Walking through the Karachi Company bazaar in the Pakistani capital Islamabad, the coronavirus pandemic seems a world away.
Groups of shoppers gather at the small stalls that line the alleys of the market, selling everything from plastic stools to jewellery and colourful garments. Hardly anyone wears a mask, as they haggle over prices and stall owners shout to try and get the attention of potential customers.
“The danger is much less now,” says Sheikh Usman, 32, who runs a small garment stall and has not worn a protective face mask for months. “The restrictions should be finished, because the virus is over now.”
With a population of 220 million, a ramshackle health and hygiene infrastructure and densely packed urban neighbourhoods, Pakistan was considered by many to be a prime candidate to see the worst of the coronavirus pandemic.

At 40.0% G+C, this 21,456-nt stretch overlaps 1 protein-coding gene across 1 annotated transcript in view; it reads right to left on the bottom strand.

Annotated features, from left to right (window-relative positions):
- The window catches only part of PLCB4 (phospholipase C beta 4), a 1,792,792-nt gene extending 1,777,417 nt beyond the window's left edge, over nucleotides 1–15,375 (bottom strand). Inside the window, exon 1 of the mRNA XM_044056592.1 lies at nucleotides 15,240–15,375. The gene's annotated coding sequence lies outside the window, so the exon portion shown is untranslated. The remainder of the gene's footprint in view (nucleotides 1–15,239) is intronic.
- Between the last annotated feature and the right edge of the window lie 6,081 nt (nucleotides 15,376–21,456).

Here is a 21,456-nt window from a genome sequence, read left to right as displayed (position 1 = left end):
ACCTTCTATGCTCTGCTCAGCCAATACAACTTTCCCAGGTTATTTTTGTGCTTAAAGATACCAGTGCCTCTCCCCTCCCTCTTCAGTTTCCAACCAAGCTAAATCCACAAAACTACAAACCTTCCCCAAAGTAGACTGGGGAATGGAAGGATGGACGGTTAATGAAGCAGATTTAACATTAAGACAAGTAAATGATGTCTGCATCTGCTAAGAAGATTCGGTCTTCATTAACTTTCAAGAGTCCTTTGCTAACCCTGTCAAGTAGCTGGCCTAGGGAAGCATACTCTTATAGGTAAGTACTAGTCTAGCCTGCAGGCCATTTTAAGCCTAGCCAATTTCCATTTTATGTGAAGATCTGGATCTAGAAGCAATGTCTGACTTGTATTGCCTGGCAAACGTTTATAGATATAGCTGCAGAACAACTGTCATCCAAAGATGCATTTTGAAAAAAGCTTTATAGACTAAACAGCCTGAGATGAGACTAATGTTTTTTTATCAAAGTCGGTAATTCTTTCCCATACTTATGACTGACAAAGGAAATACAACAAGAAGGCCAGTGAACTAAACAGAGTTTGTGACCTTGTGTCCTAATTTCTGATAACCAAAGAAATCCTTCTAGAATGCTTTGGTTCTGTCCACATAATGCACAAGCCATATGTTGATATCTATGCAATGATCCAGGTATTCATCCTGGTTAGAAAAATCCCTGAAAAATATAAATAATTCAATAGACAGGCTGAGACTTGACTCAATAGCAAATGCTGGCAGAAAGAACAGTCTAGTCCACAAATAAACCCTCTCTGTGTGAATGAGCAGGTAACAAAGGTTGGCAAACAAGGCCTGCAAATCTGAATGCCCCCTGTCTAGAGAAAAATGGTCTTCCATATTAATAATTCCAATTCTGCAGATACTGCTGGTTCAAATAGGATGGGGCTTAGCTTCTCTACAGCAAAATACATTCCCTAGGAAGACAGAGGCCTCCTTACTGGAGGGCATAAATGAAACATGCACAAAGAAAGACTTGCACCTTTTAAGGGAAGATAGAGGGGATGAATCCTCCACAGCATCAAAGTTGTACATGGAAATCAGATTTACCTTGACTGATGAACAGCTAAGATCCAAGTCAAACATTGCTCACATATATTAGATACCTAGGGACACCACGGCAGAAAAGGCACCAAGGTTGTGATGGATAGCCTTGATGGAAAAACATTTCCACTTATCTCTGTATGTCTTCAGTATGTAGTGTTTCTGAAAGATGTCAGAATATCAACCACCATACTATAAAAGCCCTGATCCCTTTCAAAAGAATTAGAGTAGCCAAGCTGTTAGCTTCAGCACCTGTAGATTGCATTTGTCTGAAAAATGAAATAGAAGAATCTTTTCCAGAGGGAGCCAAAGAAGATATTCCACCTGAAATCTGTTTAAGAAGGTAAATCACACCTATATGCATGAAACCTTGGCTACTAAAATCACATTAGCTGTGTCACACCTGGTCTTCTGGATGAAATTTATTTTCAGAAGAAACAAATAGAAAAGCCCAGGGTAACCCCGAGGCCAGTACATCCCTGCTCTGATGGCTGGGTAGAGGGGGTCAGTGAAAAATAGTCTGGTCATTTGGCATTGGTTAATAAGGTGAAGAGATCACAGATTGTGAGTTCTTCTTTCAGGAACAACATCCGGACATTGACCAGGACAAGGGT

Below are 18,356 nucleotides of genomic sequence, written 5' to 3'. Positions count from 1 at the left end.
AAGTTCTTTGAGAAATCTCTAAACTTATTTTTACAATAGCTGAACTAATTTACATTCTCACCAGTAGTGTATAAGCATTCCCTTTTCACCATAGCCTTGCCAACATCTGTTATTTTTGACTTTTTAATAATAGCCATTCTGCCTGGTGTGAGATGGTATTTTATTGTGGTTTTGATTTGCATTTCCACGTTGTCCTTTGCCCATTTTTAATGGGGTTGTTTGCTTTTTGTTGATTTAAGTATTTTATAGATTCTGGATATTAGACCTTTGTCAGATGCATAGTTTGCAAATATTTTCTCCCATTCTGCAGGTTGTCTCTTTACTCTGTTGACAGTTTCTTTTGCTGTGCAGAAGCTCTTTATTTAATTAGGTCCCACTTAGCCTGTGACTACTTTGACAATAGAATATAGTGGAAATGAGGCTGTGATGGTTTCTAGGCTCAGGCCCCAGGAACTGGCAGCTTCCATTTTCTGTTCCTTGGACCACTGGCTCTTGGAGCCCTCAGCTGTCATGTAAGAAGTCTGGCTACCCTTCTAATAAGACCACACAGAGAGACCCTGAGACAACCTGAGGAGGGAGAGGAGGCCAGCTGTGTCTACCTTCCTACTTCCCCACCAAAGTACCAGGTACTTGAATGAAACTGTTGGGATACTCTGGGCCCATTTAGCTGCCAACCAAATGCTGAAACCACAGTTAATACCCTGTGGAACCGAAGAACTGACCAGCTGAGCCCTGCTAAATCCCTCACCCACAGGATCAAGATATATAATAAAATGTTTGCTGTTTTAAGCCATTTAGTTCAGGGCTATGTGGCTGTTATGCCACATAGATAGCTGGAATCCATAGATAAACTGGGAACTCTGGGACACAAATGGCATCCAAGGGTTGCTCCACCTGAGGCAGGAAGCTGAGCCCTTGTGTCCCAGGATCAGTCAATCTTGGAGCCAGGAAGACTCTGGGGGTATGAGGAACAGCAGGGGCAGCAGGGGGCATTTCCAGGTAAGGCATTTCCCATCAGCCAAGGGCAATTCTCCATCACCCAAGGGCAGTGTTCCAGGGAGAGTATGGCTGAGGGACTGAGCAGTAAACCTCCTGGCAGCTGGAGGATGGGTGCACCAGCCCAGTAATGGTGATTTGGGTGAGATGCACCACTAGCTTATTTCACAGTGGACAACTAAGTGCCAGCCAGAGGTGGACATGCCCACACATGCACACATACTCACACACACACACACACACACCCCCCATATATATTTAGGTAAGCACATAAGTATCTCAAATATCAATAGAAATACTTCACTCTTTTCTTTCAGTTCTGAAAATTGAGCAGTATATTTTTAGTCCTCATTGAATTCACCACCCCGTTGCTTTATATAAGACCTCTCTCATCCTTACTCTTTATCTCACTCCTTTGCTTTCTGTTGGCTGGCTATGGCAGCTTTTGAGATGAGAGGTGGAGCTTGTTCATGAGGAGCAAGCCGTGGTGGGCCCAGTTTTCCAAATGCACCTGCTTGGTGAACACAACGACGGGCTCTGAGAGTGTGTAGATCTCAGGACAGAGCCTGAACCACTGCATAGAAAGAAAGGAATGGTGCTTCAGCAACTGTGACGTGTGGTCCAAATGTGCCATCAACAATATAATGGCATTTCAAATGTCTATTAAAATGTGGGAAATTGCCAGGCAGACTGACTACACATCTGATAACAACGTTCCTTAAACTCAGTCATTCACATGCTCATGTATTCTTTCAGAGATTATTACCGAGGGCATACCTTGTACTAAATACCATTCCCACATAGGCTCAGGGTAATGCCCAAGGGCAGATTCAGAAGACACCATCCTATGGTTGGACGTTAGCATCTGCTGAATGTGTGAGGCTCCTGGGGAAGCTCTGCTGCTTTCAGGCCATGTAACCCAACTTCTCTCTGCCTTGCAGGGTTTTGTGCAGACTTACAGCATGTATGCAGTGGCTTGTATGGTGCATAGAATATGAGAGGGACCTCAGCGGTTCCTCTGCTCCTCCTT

Six months after registering its first case, however, active cases in Pakistan are continuing to steadily decline, with the number of deaths recorded in a day often down to single digits.
The country has seen 293,261 confirmed cases of the novel coronavirus, with 6,341 related deaths, according to official data. Save for single-day blips, active cases have been steadily declining since hitting a peak in June, currently standing at 10,091, their lowest level since late April.